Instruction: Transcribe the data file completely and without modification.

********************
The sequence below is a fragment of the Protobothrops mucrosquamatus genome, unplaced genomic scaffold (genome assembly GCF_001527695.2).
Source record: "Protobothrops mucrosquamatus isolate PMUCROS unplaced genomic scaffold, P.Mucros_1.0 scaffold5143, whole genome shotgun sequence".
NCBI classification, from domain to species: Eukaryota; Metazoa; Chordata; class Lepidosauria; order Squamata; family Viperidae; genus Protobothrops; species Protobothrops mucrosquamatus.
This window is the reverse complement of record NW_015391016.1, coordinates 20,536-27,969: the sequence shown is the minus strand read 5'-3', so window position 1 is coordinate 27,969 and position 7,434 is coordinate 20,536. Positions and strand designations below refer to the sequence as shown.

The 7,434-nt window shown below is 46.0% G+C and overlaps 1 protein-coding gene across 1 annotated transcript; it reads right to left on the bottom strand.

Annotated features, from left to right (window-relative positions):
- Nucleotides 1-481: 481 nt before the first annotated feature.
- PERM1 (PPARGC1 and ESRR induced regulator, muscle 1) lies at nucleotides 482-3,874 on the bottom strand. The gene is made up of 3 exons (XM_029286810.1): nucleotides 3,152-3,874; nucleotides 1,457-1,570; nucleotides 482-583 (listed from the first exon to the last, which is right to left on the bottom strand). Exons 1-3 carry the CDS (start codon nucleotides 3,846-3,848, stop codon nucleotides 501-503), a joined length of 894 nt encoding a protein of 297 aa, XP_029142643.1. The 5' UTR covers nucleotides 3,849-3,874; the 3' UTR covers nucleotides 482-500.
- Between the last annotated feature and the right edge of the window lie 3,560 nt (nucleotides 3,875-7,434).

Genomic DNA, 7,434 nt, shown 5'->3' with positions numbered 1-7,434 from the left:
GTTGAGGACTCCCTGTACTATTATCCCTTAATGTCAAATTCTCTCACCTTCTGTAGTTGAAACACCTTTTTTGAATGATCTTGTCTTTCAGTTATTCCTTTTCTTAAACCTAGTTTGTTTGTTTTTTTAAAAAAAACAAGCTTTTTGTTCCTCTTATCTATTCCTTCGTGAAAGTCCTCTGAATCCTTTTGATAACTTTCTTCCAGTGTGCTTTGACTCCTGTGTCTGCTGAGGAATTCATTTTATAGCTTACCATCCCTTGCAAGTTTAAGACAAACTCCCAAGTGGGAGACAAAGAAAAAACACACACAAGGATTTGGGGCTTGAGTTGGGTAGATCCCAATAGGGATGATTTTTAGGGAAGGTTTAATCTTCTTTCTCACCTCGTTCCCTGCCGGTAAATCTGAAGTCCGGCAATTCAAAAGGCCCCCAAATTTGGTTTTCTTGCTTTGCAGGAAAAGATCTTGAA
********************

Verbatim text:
The sequence below is a fragment of the Protobothrops mucrosquamatus genome, unplaced genomic scaffold (genome assembly GCF_001527695.2).
Source record: "Protobothrops mucrosquamatus isolate PMUCROS unplaced genomic scaffold, P.Mucros_1.0 scaffold5143, whole genome shotgun sequence".
NCBI classification, from domain to species: Eukaryota; Metazoa; Chordata; class Lepidosauria; order Squamata; family Viperidae; genus Protobothrops; species Protobothrops mucrosquamatus.
This window is the reverse complement of record NW_015391016.1, coordinates 20,536-27,969: the sequence shown is the minus strand read 5'-3', so window position 1 is coordinate 27,969 and position 7,434 is coordinate 20,536. Positions and strand designations below refer to the sequence as shown.

The 7,434-nt window shown below is 46.0% G+C and overlaps 1 protein-coding gene across 1 annotated transcript; it reads right to left on the bottom strand.

Annotated features, from left to right (window-relative positions):
- Nucleotides 1-481: 481 nt before the first annotated feature.
- PERM1 (PPARGC1 and ESRR induced regulator, muscle 1) lies at nucleotides 482-3,874 on the bottom strand. The gene is made up of 3 exons (XM_029286810.1): nucleotides 3,152-3,874; nucleotides 1,457-1,570; nucleotides 482-583 (listed from the first exon to the last, which is right to left on the bottom strand). Exons 1-3 carry the CDS (start codon nucleotides 3,846-3,848, stop codon nucleotides 501-503), a joined length of 894 nt encoding a protein of 297 aa, XP_029142643.1. The 5' UTR covers nucleotides 3,849-3,874; the 3' UTR covers nucleotides 482-500.
- Between the last annotated feature and the right edge of the window lie 3,560 nt (nucleotides 3,875-7,434).

Genomic DNA, 7,434 nt, shown 5'->3' with positions numbered 1-7,434 from the left:
GTTGAGGACTCCCTGTACTATTATCCCTTAATGTCAAATTCTCTCACCTTCTGTAGTTGAAACACCTTTTTTGAATGATCTTGTCTTTCAGTTATTCCTTTTCTTAAACCTAGTTTGTTTGTTTTTTTAAAAAAAACAAGCTTTTTGTTCCTCTTATCTATTCCTTCGTGAAAGTCCTCTGAATCCTTTTGATAACTTTCTTCCAGTGTGCTTTGACTCCTGTGTCTGCTGAGGAATTCATTTTATAGCTTACCATCCCTTGCAAGTTTAAGACAAACTCCCAAGTGGGAGACAAAGAAAAAACACACACAAGGATTTGGGGCTTGAGTTGGGTAGATCCCAATAGGGATGATTTTTAGGGAAGGTTTAATCTTCTTTCTCACCTCGTTCCCTGCCGGTAAATCTGAAGTCCGGCAATTCAAAAGGCCCCCAAATTTGGTTTTCTTGCTTTGCAGGAAAAGATCTTGAA